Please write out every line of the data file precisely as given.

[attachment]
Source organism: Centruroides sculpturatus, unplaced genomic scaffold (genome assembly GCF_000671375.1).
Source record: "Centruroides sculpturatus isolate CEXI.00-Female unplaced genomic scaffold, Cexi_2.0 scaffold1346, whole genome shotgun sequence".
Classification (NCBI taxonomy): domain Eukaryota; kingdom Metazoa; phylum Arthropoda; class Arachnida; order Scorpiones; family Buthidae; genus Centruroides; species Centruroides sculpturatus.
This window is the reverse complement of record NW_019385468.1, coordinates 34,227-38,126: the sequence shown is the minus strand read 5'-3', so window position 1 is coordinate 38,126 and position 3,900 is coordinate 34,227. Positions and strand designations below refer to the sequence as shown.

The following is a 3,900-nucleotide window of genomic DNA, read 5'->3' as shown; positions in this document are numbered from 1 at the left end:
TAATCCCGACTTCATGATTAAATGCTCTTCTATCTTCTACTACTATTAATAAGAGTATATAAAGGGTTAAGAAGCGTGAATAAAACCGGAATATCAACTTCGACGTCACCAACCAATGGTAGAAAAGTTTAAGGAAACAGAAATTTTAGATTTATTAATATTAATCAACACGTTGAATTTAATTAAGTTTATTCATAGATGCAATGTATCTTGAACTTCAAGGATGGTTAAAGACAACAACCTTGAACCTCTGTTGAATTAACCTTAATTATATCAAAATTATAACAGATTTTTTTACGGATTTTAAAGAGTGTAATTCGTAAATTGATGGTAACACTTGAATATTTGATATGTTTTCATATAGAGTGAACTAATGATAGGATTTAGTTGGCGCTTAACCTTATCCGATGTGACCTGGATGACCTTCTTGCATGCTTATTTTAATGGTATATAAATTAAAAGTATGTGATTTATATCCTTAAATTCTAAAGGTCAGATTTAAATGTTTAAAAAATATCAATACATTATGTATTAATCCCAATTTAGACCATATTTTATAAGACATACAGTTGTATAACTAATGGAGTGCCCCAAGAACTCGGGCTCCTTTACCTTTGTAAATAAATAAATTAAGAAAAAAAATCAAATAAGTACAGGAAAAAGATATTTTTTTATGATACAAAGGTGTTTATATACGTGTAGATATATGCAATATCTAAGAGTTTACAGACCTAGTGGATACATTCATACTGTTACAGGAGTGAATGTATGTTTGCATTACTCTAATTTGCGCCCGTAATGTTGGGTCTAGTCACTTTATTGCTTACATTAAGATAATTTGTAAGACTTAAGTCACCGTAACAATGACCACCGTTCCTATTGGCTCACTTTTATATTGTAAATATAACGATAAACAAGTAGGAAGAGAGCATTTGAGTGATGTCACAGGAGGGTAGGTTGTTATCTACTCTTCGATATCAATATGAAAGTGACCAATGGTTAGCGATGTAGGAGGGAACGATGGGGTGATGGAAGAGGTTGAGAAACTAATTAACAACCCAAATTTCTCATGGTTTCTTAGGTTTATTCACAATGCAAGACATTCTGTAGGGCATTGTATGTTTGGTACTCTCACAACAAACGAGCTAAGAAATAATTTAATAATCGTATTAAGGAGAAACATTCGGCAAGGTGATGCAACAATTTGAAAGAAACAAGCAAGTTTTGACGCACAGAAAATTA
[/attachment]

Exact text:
Source organism: Centruroides sculpturatus, unplaced genomic scaffold (genome assembly GCF_000671375.1).
Source record: "Centruroides sculpturatus isolate CEXI.00-Female unplaced genomic scaffold, Cexi_2.0 scaffold1346, whole genome shotgun sequence".
Classification (NCBI taxonomy): domain Eukaryota; kingdom Metazoa; phylum Arthropoda; class Arachnida; order Scorpiones; family Buthidae; genus Centruroides; species Centruroides sculpturatus.
This window is the reverse complement of record NW_019385468.1, coordinates 34,227-38,126: the sequence shown is the minus strand read 5'-3', so window position 1 is coordinate 38,126 and position 3,900 is coordinate 34,227. Positions and strand designations below refer to the sequence as shown.

The following is a 3,900-nucleotide window of genomic DNA, read 5'->3' as shown; positions in this document are numbered from 1 at the left end:
TAATCCCGACTTCATGATTAAATGCTCTTCTATCTTCTACTACTATTAATAAGAGTATATAAAGGGTTAAGAAGCGTGAATAAAACCGGAATATCAACTTCGACGTCACCAACCAATGGTAGAAAAGTTTAAGGAAACAGAAATTTTAGATTTATTAATATTAATCAACACGTTGAATTTAATTAAGTTTATTCATAGATGCAATGTATCTTGAACTTCAAGGATGGTTAAAGACAACAACCTTGAACCTCTGTTGAATTAACCTTAATTATATCAAAATTATAACAGATTTTTTTACGGATTTTAAAGAGTGTAATTCGTAAATTGATGGTAACACTTGAATATTTGATATGTTTTCATATAGAGTGAACTAATGATAGGATTTAGTTGGCGCTTAACCTTATCCGATGTGACCTGGATGACCTTCTTGCATGCTTATTTTAATGGTATATAAATTAAAAGTATGTGATTTATATCCTTAAATTCTAAAGGTCAGATTTAAATGTTTAAAAAATATCAATACATTATGTATTAATCCCAATTTAGACCATATTTTATAAGACATACAGTTGTATAACTAATGGAGTGCCCCAAGAACTCGGGCTCCTTTACCTTTGTAAATAAATAAATTAAGAAAAAAAATCAAATAAGTACAGGAAAAAGATATTTTTTTATGATACAAAGGTGTTTATATACGTGTAGATATATGCAATATCTAAGAGTTTACAGACCTAGTGGATACATTCATACTGTTACAGGAGTGAATGTATGTTTGCATTACTCTAATTTGCGCCCGTAATGTTGGGTCTAGTCACTTTATTGCTTACATTAAGATAATTTGTAAGACTTAAGTCACCGTAACAATGACCACCGTTCCTATTGGCTCACTTTTATATTGTAAATATAACGATAAACAAGTAGGAAGAGAGCATTTGAGTGATGTCACAGGAGGGTAGGTTGTTATCTACTCTTCGATATCAATATGAAAGTGACCAATGGTTAGCGATGTAGGAGGGAACGATGGGGTGATGGAAGAGGTTGAGAAACTAATTAACAACCCAAATTTCTCATGGTTTCTTAGGTTTATTCACAATGCAAGACATTCTGTAGGGCATTGTATGTTTGGTACTCTCACAACAAACGAGCTAAGAAATAATTTAATAATCGTATTAAGGAGAAACATTCGGCAAGGTGATGCAACAATTTGAAAGAAACAAGCAAGTTTTGACGCACAGAAAATTA